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From the very beginning of The Rearrangement the reader is involved in themes which will play repeatedly through the poems: learning, knowledge and memory, and the way in which these work to satisfy, or frustrate, a metaphysical sense of order, even truth. 

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Lyn Jacobs reviews 'Blue Notes' by Laurie Duggan

Lyn Jacobs
Friday, 12 June 2020

This collection of poetry is similarly accommodating. It is shaped by four quite different tonal movements: ‘All Blues’ (eight lyrics closely observing the ‘still life’ within season, art-work, society and self), ‘Trans-Europe Express’ (a travelogue of past times and places where conscious reflection momentarily counters the movement and cross-currents of historical process), ‘Dogs’ (where Diogenes’ cynicism is invoked to ‘lower the tone’, reminding me of the blues singer’s injunction to ‘laugh just to keep from crying’) and ‘More Blues’ (where episodic vistas of ‘blue hills’ unfold from Tailem Bend to Mount Segur). The collection ends with a nine-part retrospective called ‘The Front’ which is partly about the art of making poetry or music in the face of ‘prevailing imagery’. Here a littoral between performance and reputation is reached as today’s determined play with a language is set against inherited ‘fixed ideas’.

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The prospect of reviewing a ‘Survival Manual for Live Poets’ was daunting enough, but became positively intimidating when I came across its author’s views on critics. Critics, he says, are like leeches and there’s only one way to deal with leeches: ‘take a small stick and insert it into the ... anus of the leech, pulling the leech back over the stick like a condom, impaling it, inside-out, like a shiskabab, ready to heat’.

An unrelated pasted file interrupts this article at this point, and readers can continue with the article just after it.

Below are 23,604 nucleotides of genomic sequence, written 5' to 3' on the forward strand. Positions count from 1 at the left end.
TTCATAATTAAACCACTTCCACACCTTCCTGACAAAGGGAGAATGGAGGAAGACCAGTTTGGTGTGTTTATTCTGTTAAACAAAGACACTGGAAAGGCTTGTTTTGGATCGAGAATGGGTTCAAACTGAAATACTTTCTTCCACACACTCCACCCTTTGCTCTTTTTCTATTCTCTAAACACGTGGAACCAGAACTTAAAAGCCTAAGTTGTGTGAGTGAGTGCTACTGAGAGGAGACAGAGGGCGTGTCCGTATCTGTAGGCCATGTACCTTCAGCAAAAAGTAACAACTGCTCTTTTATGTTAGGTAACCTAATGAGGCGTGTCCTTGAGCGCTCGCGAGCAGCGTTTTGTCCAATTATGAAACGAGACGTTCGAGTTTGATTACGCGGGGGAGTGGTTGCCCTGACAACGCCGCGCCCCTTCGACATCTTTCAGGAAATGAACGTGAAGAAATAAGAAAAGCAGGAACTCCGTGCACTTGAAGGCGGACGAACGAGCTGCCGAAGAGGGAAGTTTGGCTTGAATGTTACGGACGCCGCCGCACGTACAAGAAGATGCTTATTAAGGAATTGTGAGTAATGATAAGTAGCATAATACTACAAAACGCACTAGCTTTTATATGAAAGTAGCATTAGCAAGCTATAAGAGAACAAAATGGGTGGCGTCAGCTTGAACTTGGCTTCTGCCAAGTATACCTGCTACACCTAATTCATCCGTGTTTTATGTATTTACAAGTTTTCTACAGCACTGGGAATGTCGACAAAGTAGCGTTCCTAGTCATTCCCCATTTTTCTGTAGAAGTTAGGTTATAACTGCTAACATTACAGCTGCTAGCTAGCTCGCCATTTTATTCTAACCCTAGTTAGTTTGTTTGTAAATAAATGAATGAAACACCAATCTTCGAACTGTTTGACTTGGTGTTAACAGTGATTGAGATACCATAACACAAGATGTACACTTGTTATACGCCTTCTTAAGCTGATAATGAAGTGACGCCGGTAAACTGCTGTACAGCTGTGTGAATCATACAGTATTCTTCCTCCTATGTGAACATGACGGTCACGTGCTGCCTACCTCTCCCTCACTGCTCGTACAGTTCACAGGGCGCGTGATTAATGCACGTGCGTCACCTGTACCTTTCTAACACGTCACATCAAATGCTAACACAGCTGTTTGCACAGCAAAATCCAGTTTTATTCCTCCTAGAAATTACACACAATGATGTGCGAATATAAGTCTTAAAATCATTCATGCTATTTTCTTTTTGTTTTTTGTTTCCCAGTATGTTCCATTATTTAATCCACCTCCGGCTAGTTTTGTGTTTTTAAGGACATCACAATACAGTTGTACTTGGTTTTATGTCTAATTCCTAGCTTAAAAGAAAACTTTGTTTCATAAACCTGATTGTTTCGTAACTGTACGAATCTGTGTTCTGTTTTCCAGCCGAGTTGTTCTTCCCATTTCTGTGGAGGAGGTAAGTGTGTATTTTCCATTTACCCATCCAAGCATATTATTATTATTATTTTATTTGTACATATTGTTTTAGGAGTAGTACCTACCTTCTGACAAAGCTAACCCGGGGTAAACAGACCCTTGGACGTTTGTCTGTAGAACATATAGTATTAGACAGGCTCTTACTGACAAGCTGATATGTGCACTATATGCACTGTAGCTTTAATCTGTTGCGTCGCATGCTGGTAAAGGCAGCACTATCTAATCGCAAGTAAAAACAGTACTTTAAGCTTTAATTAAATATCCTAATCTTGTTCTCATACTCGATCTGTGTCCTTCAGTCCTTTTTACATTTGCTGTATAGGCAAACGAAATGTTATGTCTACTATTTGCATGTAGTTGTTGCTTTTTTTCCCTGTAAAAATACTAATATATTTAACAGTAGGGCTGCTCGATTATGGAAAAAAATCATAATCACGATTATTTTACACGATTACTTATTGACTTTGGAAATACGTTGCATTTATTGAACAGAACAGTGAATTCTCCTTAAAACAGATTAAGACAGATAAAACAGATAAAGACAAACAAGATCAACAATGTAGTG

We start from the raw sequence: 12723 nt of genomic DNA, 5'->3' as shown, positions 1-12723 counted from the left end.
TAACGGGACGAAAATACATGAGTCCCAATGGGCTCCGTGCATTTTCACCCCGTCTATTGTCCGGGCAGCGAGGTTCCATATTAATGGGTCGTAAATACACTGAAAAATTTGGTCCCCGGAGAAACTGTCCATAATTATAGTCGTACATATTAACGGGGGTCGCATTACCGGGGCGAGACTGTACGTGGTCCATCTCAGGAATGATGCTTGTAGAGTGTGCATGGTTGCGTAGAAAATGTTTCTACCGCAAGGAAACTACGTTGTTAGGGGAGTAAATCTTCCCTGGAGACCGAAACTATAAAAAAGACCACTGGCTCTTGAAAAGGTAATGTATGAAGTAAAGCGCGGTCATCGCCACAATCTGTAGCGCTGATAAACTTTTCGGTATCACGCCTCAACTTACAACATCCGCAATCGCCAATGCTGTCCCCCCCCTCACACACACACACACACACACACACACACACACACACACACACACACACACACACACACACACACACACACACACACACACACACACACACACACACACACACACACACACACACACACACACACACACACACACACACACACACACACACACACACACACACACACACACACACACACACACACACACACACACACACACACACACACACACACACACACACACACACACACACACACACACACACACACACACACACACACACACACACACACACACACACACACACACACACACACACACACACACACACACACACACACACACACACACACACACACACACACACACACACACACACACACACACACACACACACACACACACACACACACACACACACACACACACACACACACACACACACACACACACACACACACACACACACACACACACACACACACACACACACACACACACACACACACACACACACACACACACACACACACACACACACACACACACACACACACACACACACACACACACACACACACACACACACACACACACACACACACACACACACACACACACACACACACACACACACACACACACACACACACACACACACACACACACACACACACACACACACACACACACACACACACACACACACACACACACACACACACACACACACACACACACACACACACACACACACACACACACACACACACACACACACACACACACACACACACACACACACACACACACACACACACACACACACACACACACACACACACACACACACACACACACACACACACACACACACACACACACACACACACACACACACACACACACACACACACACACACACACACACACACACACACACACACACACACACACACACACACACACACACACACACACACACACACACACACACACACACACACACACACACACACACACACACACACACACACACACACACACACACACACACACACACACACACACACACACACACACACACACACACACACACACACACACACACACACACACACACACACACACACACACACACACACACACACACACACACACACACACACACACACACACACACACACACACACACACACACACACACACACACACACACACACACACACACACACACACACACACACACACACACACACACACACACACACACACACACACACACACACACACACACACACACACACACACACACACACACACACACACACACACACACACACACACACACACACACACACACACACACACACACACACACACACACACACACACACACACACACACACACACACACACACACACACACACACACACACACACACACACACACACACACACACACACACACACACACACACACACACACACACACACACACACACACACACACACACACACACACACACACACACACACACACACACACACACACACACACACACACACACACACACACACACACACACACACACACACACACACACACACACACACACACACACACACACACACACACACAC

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This is a first novel from Alexander Buzo, the playwright of the 1960s and 1970s who gave vitriol a new status in the Australian vernacular and who, through characters like Coralie Landsdowne (Coralie Landsdowne Says No) and Edward Martello (Martello Towers), raised pretentious speech to new levels of social acceptability. In a published comment on audience reception to Martello Towers, Buzo describes Edward Martello as ‘an educated ‘rake’, who is, in keeping with the style of the play, articulate beyond the grounds of naturalism’ and concludes, ‘Still, as long as they’re enjoying themselves’. Defensive disclaimers from writers hint at a nervousness which must, eventually, find its way into the writing usually in the form of overkill. The worst recent example of this is the introduction to Clive James’s Brilliant Creatures in which a rather affected statement of pre-emptive failure is intended to head the critics off at the pass if they were to do anything as unkind as suggest that the work was any more frivolous than intended by its author, who, of course, intended it to be.